There's a reason every hit worship song sounds the same
On Easter Sunday, the worship band at Bethel Community Church in Redding, California, opened the service with "This Is Amazing Grace," a 2012 hit that has remained one of the most popular worship songs of the past decade.
Chances are thousands of other churches around the country also sang that song — or one very similar to it.
A new study found that Bethel and a handful of other megachurches have cornered the market on worship music in recent years, churning out hit after hit and dominating the worship charts.
The study looked at 38 songs that made the Top 25 lists for CCLI and PraiseCharts — which track what songs are played in churches — and found that almost all had originated from one of four megachurches.
All the songs in the study — which ranged from "Our God" and "God Is Able" to "The Blessing" — debuted on those charts between 2010 and 2020.
Of the songs in the study, 36 had ties to a group of four churches: Bethel; Hillsong, a megachurch headquartered in Australia; Passion City Church in Atlanta, which runs a popular youth conference that fills stadiums; and Elevation, a North Carolina congregation with ties to the Southern Baptist Convention.
"If you have ever felt like most worship music sounds the same," the study's authors wrote, "it may be because the worship music you are most likely to hear in many churches is written by just a handful of songwriters from a handful of churches."
The research team, made up of two worship leaders and three academics who study worship music, made some initial findings public Tuesday (April 11). More details from the study will likely be released in the coming weeks.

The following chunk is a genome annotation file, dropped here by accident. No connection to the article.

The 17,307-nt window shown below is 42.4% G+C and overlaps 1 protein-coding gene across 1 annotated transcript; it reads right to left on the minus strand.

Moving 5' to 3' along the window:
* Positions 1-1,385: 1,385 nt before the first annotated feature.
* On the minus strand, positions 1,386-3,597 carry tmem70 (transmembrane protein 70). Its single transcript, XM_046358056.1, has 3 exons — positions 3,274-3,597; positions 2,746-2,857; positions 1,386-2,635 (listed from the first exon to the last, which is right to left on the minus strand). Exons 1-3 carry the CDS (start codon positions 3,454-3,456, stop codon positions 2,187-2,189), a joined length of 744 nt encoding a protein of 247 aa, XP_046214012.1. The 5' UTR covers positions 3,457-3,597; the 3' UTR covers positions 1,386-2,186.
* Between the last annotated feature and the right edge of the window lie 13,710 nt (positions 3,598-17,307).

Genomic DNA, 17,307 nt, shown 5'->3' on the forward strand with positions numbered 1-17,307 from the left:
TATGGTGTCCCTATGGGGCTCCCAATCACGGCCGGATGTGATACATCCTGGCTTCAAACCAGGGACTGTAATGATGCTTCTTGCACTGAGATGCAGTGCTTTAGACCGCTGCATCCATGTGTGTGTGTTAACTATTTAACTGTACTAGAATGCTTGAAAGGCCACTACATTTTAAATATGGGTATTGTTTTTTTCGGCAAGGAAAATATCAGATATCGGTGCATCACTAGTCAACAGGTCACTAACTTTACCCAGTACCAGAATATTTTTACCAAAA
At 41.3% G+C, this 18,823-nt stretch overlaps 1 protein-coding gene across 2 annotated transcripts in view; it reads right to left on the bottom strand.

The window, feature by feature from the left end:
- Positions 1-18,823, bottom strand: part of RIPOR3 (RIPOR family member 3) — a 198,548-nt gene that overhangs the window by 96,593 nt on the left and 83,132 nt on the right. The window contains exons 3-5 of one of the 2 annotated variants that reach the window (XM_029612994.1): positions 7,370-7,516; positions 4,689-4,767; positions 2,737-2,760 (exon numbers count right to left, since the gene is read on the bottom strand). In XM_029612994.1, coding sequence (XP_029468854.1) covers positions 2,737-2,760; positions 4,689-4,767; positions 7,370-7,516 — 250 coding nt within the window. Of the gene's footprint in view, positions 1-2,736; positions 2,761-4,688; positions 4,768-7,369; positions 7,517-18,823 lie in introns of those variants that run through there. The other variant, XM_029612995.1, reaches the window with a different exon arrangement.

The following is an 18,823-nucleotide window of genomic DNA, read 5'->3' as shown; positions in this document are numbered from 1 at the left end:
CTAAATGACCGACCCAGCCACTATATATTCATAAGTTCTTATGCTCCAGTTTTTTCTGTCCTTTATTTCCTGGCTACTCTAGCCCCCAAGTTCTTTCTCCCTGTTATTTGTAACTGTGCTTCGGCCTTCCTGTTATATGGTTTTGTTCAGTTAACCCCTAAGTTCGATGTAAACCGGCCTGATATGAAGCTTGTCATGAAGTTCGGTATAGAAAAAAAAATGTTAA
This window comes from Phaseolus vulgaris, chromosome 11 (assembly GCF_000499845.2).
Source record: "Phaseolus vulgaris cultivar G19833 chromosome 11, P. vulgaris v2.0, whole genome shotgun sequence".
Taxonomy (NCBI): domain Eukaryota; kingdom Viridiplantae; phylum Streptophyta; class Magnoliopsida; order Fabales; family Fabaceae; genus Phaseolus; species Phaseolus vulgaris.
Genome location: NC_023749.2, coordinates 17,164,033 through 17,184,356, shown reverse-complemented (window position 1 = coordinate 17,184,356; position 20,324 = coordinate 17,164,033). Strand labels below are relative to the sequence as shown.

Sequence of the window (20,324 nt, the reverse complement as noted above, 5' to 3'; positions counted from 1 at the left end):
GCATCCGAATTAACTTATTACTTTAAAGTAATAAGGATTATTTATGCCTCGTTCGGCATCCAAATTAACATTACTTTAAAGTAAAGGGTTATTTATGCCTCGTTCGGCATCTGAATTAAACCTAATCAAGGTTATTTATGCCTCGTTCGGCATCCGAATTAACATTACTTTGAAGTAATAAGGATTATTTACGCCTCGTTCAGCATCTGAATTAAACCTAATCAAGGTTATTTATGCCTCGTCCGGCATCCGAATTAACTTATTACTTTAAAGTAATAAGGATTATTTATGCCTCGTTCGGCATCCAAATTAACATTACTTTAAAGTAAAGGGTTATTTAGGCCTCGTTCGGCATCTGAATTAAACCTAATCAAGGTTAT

Elias Dummer, a worship leader and recording artist, said he and his colleagues have been watching changes in worship music over the past decade. They wanted to know how worship songs become popular among churches, he said. They also wanted to know how the business of producing and marketing songs is shaping the worship life of local churches.
Dummer said many worship leaders believe the best songs become the most popular in churches. They also believe those songs become popular because they work — people respond to them during worship services and want to sing them over and over. But that's not exactly true. Dummer and his colleagues found many of the more recent hits songs were released as singles on Spotify and other streaming services, which helps fuel their popularity.
"There are actual mechanisms by which songs become the most significant," he said. "It's not just whatever songs the Holy Spirit blesses that make it to the top of the charts."
For their study, researchers compared popular worship songs written before 2010 with those written from 2010 to 2020. Those earlier songs were often associated with individual worship leaders such as Chris Tomlin and Matt Redman, rather than with churches, and came from a variety of sources.
But beginning in 2010, the most popular new songs began to come from megachurch worship bands — and the most popular worship artists began affiliating with those churches.
Of the 38 songs in the study, 22 were initially released by the four megachurches, with another eight songs released by artists affiliated with those churches. Six more were either collaborations between artists from those churches or cover songs performed by those churches.